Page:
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Re: FC10 does not boot when HDD moved to another machine

Frank Millman wrote:
> I did a search for '*grub*' on my system. It found a few files. The
> following could be relevant -
> 1. /etc/sysconfig/grub
>     boot=/dev/sda
>     forcelba=0
> 2. /sbin/grub-install
>     I ran it, but it asked for an install_device. I prefer not to guess, so
> I did not try any further.
> For the record, 'ls /boot' looks like this -
> config-
> initrd-
> System.map-
> vmlinuz-
> If I type 'umount /boot', it says '/boot: not mounted'. Is that expected? As
> mentioned in my reply to Paulo, /etc/fstab has changed. It used to contain
> an entry for /boot, but now it does not. I am not sure when it changed, but
> I think it was when I selected Install/Upgrade on the second machine. I got
> a warning message and did not proceed, but a couple of things seem to have
> changed after that.
> It is quite possible that my messing around has left things in a state which
> makes it difficult to diagnose problems. If you would like me to re-install
> from scratch on the first machine and start the whole process again, I will
> try that. I think it is worth persevering with this exercise to prove a
> point. Hopefully others may find it of benefit as well.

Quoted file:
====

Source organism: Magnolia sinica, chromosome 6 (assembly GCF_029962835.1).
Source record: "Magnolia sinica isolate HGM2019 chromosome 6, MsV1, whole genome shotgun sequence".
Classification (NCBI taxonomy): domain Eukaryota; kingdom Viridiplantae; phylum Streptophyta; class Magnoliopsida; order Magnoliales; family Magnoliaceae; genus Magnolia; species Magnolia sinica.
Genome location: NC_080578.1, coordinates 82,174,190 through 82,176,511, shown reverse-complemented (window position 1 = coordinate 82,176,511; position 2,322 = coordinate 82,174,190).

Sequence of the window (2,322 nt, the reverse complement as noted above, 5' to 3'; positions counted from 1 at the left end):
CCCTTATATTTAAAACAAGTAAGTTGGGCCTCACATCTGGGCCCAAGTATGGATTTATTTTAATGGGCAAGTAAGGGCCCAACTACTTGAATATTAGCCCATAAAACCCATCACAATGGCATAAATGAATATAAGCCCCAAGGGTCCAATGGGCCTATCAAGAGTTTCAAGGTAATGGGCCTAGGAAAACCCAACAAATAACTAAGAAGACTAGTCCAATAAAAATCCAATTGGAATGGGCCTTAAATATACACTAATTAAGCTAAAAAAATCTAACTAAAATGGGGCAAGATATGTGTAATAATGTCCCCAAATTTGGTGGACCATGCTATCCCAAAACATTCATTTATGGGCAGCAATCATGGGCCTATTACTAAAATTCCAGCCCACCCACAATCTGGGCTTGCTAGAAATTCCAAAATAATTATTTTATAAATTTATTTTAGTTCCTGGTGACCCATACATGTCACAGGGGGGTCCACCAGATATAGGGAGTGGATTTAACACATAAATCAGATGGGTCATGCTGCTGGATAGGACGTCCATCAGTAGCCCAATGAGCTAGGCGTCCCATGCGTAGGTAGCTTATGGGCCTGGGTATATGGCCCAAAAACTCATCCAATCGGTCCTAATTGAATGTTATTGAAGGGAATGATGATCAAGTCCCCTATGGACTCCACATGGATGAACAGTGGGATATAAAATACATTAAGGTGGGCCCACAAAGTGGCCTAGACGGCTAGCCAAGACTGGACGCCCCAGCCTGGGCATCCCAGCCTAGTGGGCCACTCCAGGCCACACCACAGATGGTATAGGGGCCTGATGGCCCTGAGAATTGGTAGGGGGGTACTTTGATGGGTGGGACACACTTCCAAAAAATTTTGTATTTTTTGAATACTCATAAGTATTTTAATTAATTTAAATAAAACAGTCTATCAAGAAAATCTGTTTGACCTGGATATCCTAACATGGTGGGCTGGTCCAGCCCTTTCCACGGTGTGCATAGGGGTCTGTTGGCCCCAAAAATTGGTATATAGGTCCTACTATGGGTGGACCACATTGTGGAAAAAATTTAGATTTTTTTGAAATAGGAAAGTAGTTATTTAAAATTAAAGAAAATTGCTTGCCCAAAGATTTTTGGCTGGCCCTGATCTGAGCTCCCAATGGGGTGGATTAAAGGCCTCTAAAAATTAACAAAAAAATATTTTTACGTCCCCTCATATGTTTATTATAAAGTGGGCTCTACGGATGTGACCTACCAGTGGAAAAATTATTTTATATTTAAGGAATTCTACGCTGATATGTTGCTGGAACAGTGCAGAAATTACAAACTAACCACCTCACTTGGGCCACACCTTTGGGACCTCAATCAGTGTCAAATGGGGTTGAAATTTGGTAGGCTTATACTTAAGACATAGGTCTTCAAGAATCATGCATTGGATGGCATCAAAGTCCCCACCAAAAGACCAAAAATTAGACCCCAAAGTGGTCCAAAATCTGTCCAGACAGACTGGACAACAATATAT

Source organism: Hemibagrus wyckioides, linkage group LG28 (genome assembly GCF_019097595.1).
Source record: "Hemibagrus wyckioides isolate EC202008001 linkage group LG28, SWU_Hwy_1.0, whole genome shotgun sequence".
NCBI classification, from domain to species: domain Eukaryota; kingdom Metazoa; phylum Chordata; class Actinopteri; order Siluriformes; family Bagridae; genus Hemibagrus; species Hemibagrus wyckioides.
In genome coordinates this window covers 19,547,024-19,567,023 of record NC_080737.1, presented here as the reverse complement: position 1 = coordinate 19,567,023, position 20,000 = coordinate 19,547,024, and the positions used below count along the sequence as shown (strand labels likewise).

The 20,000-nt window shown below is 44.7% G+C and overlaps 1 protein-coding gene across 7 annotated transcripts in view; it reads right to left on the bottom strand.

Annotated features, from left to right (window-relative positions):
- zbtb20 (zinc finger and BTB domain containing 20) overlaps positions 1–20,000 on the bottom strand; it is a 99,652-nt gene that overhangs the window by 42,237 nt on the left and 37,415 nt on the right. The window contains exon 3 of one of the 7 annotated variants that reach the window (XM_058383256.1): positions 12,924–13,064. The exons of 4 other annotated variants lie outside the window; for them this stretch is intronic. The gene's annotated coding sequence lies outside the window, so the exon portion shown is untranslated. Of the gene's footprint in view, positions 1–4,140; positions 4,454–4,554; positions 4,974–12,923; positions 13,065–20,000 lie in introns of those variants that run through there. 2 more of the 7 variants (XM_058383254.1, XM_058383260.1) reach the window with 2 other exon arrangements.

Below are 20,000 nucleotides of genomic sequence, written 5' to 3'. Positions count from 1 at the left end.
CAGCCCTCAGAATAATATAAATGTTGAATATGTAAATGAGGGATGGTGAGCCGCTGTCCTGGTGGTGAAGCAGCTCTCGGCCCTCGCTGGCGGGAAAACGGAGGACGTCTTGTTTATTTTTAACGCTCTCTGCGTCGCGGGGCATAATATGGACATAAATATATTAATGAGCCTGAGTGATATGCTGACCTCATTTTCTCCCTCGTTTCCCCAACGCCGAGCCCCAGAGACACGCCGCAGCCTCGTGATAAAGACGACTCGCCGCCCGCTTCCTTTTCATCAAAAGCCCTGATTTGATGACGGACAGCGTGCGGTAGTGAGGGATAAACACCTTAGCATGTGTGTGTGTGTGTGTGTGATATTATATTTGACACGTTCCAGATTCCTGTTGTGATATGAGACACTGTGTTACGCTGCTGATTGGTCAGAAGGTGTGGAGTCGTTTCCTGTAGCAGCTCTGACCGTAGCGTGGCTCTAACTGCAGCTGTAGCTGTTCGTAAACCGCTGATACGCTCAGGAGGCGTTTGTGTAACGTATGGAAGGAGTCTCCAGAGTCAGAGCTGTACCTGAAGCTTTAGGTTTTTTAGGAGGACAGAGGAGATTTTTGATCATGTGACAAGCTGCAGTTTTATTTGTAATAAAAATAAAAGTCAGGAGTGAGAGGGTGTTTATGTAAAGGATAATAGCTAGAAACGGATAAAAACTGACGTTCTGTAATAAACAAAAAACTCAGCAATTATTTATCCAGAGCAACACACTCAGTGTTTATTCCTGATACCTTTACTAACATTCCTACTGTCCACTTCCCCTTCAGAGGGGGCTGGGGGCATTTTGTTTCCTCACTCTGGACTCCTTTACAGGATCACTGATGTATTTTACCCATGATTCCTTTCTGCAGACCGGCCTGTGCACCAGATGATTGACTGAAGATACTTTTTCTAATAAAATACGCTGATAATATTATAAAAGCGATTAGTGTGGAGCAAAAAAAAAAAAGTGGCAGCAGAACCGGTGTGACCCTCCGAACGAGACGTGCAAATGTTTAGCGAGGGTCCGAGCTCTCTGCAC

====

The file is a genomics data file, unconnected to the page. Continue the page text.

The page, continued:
OK - this makes things interesting. Grub know where to find the
/boot partition, but booting in the rescue mode does not find it.
(It uses /etc/fstab to mount your other partitions.) The reason you
have files in /boot is because they were written there when it was
not being used as a mount point. If you get the /boot partition
mounted on /boot, you will no longer see them.

I suspect that what you need to do is add the

UUID=b6c62c5a-0afb-4258-a726-6a377a6f3b9e  /boot ext3 defaults  1  2

line back into /etc/fstab, and then "mount /boot".

If that works, then you will want to unmount it again, and copy the
file that will be there to a temporary location, remount /boot, and
copy them back. After that, you should be able to move the drive to
the second machine, boot from the rescue disk, and have the full
/boot tree. You can then build the initrd and make the changes in
the Grub menu we talked about.


  Do not meddle in the affairs of dragons,
for thou art crunchy and taste good with Ketchup!

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